Emergency Medical Services
Background: Emergency clinicians often treat excited delirium (ExD) due to differing etiologies such as acute medical conditions, psychiatric illness and intoxicants. At electronic dance music festivals (EDMF), recreational drug use is rampant and attendees frequently become agitated posing a danger to themselves and public safety personnel. Although benzodiazepines and antipsychotics traditionally have been commonly used agents to treat ExD, these medications have limitations such as variable onset of action, efficacy and safety concerns. Ketamine has not previously been investigated to treat ExD in an exclusive cohort of patients diagnosed with psychostimulant drug-induced toxicity (PDIT). A recent systematic review found an overall intubation rate of 30.5% in undifferentiated ExD post ketamine administration. The rate of intubation was 40.4% when ketamine was administered prehospitally versus 1.8% when patients received ketamine in the ED. Objective:
Methods: This is a retrospective, observational study enrolling consecutive patients who presented for medical attention at a large outdoor EDMF on two consecutive extended weekends in 2017. The summertime EDMF had an estimated attendance of 40,000 per weekend. EMS providers obtained vital signs and EM physicians performed history and physical exams. The need for repeat dosing and the incidence of serious adverse events defined as copious hypersalivation, apnea, endotracheal intubation and transport to hospital were also assessed.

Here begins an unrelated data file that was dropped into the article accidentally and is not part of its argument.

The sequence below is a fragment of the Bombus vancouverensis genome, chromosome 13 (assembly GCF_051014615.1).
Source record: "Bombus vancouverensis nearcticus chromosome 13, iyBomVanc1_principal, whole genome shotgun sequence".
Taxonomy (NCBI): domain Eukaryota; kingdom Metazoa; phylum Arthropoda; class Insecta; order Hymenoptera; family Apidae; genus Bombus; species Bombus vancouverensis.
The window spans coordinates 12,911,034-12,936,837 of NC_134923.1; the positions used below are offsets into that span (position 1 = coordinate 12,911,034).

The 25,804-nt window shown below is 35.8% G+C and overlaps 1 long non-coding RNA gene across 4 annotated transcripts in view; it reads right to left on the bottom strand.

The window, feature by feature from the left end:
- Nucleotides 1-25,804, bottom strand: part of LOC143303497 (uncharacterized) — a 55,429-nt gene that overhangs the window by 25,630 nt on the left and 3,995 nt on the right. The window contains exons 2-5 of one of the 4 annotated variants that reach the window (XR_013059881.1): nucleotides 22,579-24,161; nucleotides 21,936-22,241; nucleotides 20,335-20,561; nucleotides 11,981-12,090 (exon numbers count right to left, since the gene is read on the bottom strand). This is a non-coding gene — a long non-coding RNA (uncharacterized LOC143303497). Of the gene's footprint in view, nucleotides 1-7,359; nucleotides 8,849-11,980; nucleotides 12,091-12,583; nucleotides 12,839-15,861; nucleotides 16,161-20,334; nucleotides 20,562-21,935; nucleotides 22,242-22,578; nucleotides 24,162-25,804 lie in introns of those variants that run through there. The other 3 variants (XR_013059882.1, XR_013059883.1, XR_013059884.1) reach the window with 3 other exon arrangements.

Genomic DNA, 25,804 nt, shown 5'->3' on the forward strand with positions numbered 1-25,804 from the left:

Results: Over the course of the EDMF, 1186 patients were enrolled. Of these, 303 had undifferentiated altered mental status. Of the patients presenting with AMS, 68 patients were chemically sedated with ketamine (22.4%) with an initial mean dose of 308 mg (SD 134) administered intramuscularly. There were four serious adverse outcomes (5.9%): Two patients had copious hypersalivation (2.9%) treated with atropine, one patient had transient apnea requiring assisted ventilation (1.5%), and one patient was intubated (1.5%). 18 patients required re-dosing of ketamine (26.5%) with a mean dose of 158 mg (SD 117). Of the patients given ketamine, one was transported to the hospital (1.5%).
Conclusions: Using ketamine to treat ExD in patients with PDIT is safe with few serious adverse events and a low intubation rate.